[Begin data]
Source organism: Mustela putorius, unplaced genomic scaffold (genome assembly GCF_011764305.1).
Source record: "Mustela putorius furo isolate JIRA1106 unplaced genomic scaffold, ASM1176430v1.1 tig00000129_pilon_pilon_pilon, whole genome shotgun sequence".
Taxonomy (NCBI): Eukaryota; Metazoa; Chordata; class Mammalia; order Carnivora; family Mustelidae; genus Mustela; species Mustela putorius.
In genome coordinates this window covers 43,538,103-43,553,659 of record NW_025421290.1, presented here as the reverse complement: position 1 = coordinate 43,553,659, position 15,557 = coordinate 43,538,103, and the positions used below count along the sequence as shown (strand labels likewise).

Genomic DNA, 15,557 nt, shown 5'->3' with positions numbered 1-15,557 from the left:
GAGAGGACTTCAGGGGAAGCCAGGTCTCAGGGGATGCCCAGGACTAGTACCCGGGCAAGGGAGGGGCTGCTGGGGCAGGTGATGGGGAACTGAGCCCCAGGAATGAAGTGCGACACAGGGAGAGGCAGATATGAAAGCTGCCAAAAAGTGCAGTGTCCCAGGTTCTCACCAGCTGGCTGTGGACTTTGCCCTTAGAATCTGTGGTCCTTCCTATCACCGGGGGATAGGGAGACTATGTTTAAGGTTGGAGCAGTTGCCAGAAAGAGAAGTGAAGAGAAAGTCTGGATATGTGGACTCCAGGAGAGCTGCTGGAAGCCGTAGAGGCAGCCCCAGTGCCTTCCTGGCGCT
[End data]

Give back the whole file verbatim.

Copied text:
Source organism: Mustela putorius, unplaced genomic scaffold (genome assembly GCF_011764305.1).
Source record: "Mustela putorius furo isolate JIRA1106 unplaced genomic scaffold, ASM1176430v1.1 tig00000129_pilon_pilon_pilon, whole genome shotgun sequence".
Taxonomy (NCBI): Eukaryota; Metazoa; Chordata; class Mammalia; order Carnivora; family Mustelidae; genus Mustela; species Mustela putorius.
In genome coordinates this window covers 43,538,103-43,553,659 of record NW_025421290.1, presented here as the reverse complement: position 1 = coordinate 43,553,659, position 15,557 = coordinate 43,538,103, and the positions used below count along the sequence as shown (strand labels likewise).

Genomic DNA, 15,557 nt, shown 5'->3' with positions numbered 1-15,557 from the left:
GAGAGGACTTCAGGGGAAGCCAGGTCTCAGGGGATGCCCAGGACTAGTACCCGGGCAAGGGAGGGGCTGCTGGGGCAGGTGATGGGGAACTGAGCCCCAGGAATGAAGTGCGACACAGGGAGAGGCAGATATGAAAGCTGCCAAAAAGTGCAGTGTCCCAGGTTCTCACCAGCTGGCTGTGGACTTTGCCCTTAGAATCTGTGGTCCTTCCTATCACCGGGGGATAGGGAGACTATGTTTAAGGTTGGAGCAGTTGCCAGAAAGAGAAGTGAAGAGAAAGTCTGGATATGTGGACTCCAGGAGAGCTGCTGGAAGCCGTAGAGGCAGCCCCAGTGCCTTCCTGGCGCT